That’s how they were able to do it, without anyone knowing beforehand.

February 10, 2009

 

You had to take those pieces of paper with you when you went shopping, though by the time I was nine or ten most people used plastic cards.  Not for the groceries though, that came later.  It seems primitive, totemistic even, like cowry shells.  I must have used that kind of money myself, a little, before everything went on the compubank.

 

I guess that’s how they were able to do it, in the way they did, all at once, without anyone knowing beforehand.  If there had still been portable money, it would have been more difficult.

 

It was after the catastrophe, when they shot the president and machine-gunned the Congress and the army declared a state of emergency.  They blamed it on the Islamic fanatics, at the time.

 

Keep calm, they said on television.  Everything is under control.

 

I was stunned.  Everyone was, I know that.  It was hard to believe. 

 

That was when they suspended the Constitution.  They said it would be temporary.  There wasn’t even any rioting in the streets.  People stayed home at night, watching television, looking for some direction.  There wasn’t even an enemy you could put your finger on.

 

Things continued in that state of suspended animation for weeks, although some things did happen.  Newspapers were censored and some were closed down, for security reasons they said.  The roadblocks began to appear, and Indentipasses.  Everyone approved of that, since it was obvious you couldn’t be too careful.   They said that new elections would be held, but that it would take some time to prepare for them.  The thing to do, they said, was to continue on as usual.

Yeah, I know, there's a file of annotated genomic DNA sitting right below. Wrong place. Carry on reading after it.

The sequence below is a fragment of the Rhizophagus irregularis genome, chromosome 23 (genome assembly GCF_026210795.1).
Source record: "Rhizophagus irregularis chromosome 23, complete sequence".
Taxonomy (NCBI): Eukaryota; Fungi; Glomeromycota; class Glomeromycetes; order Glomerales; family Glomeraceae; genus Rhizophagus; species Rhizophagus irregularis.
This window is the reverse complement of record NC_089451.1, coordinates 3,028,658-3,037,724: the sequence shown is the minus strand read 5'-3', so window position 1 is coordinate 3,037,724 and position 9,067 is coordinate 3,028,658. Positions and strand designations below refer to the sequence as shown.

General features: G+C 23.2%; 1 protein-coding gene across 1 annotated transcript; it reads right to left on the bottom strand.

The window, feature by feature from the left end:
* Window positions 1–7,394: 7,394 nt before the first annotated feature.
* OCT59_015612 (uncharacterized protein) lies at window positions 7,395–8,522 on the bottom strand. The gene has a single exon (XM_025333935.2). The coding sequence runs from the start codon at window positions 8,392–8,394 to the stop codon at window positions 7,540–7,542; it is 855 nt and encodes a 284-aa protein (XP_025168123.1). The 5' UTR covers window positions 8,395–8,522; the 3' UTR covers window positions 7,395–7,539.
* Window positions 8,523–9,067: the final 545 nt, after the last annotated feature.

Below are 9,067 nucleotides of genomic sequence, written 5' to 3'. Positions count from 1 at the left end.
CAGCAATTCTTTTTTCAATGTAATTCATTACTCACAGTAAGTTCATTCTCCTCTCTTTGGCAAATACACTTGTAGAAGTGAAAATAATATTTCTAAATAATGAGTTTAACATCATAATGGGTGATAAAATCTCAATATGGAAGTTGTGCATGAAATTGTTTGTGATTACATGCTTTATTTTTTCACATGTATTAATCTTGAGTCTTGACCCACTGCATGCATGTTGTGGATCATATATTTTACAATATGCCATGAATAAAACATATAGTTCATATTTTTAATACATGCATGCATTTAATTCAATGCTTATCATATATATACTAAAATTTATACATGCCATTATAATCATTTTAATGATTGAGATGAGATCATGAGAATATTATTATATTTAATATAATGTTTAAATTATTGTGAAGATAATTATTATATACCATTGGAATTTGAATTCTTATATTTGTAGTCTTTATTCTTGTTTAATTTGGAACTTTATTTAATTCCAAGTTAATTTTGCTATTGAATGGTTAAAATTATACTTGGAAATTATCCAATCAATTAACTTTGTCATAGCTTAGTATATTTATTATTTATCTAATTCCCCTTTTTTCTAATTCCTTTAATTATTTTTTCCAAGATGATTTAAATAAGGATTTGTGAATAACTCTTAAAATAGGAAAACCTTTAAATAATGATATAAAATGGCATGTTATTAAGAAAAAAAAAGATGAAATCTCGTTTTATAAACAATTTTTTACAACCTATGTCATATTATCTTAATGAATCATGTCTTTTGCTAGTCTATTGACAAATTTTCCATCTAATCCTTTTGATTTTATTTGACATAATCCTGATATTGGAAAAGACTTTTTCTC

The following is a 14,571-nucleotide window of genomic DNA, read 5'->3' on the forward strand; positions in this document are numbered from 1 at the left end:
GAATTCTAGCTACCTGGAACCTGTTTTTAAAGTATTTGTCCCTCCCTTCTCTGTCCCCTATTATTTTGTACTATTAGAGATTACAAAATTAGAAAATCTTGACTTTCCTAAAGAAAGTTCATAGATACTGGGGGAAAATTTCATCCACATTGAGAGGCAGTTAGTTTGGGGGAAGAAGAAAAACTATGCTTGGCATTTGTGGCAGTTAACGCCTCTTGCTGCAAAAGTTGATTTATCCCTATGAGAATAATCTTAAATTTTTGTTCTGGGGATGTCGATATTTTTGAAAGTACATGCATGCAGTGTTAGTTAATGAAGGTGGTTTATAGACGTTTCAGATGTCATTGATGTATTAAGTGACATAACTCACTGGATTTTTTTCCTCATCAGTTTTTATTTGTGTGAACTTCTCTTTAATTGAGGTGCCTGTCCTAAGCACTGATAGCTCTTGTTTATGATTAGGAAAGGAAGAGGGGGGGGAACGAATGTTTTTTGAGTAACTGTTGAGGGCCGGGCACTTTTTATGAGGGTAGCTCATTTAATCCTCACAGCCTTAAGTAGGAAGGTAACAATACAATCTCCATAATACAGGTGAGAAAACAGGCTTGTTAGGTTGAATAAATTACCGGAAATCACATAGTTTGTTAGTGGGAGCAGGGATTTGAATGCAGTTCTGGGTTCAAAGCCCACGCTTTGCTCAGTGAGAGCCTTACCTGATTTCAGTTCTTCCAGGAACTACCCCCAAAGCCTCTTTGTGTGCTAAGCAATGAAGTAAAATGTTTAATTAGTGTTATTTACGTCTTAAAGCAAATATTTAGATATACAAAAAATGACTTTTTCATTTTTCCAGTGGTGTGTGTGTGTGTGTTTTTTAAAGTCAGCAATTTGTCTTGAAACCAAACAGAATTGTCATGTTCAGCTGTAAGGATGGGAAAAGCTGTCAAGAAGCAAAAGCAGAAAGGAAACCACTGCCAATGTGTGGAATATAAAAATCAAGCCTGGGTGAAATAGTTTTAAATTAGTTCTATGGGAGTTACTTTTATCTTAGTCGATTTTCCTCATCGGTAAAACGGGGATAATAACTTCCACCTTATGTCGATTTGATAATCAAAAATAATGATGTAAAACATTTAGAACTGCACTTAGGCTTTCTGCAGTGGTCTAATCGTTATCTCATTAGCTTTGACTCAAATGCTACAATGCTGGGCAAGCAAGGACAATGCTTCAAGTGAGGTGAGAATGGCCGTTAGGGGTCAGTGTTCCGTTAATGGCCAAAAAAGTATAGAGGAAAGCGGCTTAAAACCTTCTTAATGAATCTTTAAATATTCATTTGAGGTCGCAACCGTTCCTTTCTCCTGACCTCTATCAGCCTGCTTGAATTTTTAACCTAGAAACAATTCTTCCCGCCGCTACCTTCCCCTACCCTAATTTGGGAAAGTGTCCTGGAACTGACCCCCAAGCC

When I got to the corner store, the usual woman wasn’t there.  Instead there was a man, a young man, he couldn’t have been more than twenty.

 

She sick? I said as I handed him my card.

 

Who? He said, aggressively I thought.

 

The woman who’s usually here, I said.

 

How would I know, he said.  He was punching my number in, studying each number, punching with one finger. 

 

Sorry, he said.  This number’s not valid.

 

That’s ridiculous, I said.  It must be, I’ve got thousands in my account.  I just got the statement two days ago.  Try it again.

 

It’s not valid, he repeated obstinately.  See that red light?  Means it’s not valid.

 

You must have made a mistake, I said.  Try it again.

 

He shrugged and gave me a fed-up smile, but he did try the number again.  This time I watched his fingers, on each number, and checked the numbers that came up in the window.  It was my number all right, but there was the red light again.

 

See? He said again, still with that smile, as if he knew some private joke he wasn’t going to tell me.

 

I’ll phone them from the office, I said.  The system had fouled up before, but a few phone calls usually straightened it out.

 

I did phone from the office, but all I got was a recording.  The lines were overloaded, the recording said.  Could I please phone back?

 

The lines stayed overloaded all morning, as far as I could tell.  I phoned back several times, but no luck…

 

These words were written by Margaret Atwood… in 1986.  Prescient.

 

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